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Gothic Type

Gothic is one of the two major scripts in the Roman alphabet and was widely used in medieval manuscripts. In the 12th century, when universities were established and the volume of transcribed manuscripts grew, a style of handwriting that we now call "Protogothic" came into use. The most distinctive feature of this style is that it is narrower in width than the preceding Carolingian script and has somewhat sharp corners. From this script emerged the following scripts: "Textura," which was used chiefly for Bibles and liturgies; "Rotunda," which was a little more round; and "Batard," which was smoother, like cursive handwriting. These styles of writing came down to the period of incunabula, giving rise to the Gothic type shown below.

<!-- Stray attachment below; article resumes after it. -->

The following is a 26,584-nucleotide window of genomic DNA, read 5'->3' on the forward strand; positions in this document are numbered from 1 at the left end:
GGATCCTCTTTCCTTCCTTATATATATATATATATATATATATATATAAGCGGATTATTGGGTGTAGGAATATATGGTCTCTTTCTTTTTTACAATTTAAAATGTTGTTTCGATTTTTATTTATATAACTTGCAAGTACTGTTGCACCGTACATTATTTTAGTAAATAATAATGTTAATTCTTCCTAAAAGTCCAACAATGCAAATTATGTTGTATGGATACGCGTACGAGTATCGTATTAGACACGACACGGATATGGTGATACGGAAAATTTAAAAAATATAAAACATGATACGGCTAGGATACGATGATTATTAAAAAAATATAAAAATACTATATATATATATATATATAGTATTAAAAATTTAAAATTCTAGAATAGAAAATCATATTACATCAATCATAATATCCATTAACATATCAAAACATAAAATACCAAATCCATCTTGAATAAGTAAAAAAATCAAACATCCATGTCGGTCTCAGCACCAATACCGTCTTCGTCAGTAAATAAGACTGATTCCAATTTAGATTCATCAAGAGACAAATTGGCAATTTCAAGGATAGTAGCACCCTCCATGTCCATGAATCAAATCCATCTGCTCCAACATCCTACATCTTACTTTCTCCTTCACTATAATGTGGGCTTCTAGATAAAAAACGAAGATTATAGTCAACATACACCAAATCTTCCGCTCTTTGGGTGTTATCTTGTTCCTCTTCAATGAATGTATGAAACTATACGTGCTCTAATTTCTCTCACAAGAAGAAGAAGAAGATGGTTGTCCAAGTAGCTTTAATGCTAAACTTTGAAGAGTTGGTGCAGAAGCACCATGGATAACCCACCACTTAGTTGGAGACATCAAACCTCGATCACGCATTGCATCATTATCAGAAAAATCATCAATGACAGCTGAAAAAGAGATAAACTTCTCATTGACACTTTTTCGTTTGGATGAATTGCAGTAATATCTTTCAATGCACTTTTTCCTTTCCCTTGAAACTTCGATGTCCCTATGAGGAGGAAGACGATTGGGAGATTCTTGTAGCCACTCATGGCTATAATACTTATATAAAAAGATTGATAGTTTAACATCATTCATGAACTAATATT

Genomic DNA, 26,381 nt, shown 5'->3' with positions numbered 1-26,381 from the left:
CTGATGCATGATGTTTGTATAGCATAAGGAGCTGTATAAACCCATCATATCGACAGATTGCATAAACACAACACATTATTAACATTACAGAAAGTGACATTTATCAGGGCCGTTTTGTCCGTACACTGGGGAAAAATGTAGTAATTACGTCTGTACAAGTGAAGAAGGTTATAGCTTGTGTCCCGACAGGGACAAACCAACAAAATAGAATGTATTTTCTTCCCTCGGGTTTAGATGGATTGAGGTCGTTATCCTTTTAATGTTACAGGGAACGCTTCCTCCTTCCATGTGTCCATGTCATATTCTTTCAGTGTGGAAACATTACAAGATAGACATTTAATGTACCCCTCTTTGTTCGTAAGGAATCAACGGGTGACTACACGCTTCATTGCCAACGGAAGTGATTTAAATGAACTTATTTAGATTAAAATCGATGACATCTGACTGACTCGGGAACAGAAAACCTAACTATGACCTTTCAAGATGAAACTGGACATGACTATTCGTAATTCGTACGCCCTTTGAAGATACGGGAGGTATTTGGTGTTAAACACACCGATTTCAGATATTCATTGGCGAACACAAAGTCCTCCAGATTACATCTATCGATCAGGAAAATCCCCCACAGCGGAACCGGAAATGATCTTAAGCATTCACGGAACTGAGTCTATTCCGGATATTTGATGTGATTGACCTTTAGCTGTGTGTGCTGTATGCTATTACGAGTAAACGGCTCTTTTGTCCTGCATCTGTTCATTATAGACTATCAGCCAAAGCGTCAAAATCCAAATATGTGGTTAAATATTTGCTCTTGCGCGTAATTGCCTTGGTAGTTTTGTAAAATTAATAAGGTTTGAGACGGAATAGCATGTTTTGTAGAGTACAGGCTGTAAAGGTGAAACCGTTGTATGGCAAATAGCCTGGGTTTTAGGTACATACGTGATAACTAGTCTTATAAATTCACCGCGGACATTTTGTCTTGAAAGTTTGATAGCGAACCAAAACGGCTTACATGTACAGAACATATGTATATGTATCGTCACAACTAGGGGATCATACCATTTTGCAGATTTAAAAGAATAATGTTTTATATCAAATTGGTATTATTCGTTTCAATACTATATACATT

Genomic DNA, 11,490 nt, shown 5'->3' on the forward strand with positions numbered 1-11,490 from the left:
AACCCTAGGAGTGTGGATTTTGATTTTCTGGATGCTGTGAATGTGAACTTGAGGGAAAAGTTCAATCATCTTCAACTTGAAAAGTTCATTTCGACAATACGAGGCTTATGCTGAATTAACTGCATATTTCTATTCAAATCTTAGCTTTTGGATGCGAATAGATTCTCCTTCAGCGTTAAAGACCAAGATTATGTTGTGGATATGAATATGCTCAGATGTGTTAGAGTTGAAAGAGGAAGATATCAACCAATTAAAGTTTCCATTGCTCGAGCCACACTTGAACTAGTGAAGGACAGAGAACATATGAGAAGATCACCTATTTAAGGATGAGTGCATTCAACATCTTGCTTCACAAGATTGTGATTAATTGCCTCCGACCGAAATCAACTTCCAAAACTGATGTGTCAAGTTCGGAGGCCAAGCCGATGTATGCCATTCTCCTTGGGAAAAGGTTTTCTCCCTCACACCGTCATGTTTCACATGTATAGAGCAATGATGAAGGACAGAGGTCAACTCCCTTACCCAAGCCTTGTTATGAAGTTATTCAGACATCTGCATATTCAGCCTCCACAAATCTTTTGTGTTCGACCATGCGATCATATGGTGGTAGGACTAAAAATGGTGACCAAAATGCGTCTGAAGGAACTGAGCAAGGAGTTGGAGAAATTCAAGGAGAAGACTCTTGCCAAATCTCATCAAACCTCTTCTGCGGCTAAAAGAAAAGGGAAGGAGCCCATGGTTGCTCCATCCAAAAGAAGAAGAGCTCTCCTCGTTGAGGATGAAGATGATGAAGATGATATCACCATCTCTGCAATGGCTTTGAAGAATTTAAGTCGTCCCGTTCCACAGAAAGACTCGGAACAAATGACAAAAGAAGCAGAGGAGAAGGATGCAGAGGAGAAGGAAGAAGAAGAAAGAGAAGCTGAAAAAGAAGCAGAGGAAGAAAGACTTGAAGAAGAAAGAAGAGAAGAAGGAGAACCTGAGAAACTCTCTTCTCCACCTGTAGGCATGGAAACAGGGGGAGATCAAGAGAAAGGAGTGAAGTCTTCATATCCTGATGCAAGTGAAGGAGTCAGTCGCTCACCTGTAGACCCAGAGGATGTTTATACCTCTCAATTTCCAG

Textura type used by C. Kachelofen of Leipzig
Rotunda type used by U. Zel of Cologne
Batard type used by W. Caxton of Westminster

The word Gothic, ("like the Goths"), originated from the fact that Renaissance-period humanists considered the Gothic style rougher than the old Roman style and referred to the former as being "gothic."

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